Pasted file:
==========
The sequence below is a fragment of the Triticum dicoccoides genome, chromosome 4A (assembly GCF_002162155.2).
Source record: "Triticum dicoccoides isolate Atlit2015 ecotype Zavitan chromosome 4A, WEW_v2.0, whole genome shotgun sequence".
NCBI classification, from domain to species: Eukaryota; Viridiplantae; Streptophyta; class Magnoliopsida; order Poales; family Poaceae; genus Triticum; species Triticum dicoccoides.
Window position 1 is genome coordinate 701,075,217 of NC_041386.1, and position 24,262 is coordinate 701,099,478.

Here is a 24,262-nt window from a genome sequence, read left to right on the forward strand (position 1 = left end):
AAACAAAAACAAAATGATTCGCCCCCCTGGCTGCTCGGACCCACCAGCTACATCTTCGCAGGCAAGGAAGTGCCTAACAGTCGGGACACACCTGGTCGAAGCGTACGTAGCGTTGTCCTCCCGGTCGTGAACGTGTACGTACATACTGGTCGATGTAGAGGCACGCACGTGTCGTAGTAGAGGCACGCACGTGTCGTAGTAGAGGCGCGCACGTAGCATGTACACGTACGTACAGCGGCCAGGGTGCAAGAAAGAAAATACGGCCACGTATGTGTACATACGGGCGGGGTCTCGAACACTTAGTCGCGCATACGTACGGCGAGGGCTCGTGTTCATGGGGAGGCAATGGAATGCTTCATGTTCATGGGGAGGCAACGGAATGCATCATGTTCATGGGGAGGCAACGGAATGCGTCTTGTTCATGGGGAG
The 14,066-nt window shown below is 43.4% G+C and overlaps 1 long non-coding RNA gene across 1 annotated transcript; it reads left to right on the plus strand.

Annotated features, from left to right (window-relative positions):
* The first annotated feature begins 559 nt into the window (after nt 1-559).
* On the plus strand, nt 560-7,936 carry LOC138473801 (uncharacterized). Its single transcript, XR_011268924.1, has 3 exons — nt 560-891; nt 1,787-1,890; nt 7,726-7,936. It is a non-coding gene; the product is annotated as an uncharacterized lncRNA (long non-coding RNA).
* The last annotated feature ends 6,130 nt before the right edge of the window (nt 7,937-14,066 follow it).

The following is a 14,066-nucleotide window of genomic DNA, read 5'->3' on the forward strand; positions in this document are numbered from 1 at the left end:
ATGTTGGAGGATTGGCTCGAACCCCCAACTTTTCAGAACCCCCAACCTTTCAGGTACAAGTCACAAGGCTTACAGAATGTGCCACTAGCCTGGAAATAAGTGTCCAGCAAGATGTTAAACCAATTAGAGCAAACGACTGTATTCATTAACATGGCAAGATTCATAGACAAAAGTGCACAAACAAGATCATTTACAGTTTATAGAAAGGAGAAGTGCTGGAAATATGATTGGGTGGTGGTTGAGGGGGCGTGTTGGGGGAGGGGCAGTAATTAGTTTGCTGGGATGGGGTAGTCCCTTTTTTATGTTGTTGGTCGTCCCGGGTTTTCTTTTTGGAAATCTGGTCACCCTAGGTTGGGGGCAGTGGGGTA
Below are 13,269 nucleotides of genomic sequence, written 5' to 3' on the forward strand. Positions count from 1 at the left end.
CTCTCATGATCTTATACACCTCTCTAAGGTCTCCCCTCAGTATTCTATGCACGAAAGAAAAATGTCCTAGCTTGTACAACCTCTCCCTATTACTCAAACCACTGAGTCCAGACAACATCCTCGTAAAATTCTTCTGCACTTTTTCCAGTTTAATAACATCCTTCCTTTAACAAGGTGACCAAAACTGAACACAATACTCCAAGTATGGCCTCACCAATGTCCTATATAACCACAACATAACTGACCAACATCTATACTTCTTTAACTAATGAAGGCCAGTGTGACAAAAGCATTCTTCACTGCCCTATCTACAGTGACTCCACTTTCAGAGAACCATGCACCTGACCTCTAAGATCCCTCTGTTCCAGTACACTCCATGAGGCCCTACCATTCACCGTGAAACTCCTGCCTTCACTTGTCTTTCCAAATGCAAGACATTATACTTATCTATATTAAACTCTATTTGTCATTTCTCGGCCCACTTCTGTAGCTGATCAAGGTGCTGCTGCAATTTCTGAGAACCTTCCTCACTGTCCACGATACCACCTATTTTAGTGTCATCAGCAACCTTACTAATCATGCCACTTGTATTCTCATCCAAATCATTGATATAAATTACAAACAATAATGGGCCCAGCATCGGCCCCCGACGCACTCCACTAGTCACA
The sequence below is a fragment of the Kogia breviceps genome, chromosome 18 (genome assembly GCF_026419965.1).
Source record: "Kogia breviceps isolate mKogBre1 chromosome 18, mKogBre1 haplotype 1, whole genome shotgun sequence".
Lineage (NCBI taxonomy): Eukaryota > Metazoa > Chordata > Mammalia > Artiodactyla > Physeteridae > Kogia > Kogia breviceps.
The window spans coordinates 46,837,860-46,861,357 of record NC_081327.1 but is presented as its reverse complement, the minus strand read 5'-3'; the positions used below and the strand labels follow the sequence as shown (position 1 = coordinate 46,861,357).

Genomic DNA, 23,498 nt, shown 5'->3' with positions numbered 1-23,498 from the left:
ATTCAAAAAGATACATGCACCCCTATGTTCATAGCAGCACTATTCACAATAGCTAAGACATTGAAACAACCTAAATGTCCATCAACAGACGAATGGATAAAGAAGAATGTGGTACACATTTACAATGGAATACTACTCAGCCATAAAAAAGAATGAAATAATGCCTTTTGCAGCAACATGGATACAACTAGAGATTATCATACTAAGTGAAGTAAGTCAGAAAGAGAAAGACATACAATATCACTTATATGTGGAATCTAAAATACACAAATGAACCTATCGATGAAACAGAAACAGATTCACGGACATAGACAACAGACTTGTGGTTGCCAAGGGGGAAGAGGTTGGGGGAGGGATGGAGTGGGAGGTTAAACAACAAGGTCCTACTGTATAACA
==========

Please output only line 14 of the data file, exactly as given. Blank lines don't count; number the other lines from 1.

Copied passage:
Below are 13,269 nucleotides of genomic sequence, written 5' to 3' on the forward strand. Positions count from 1 at the left end.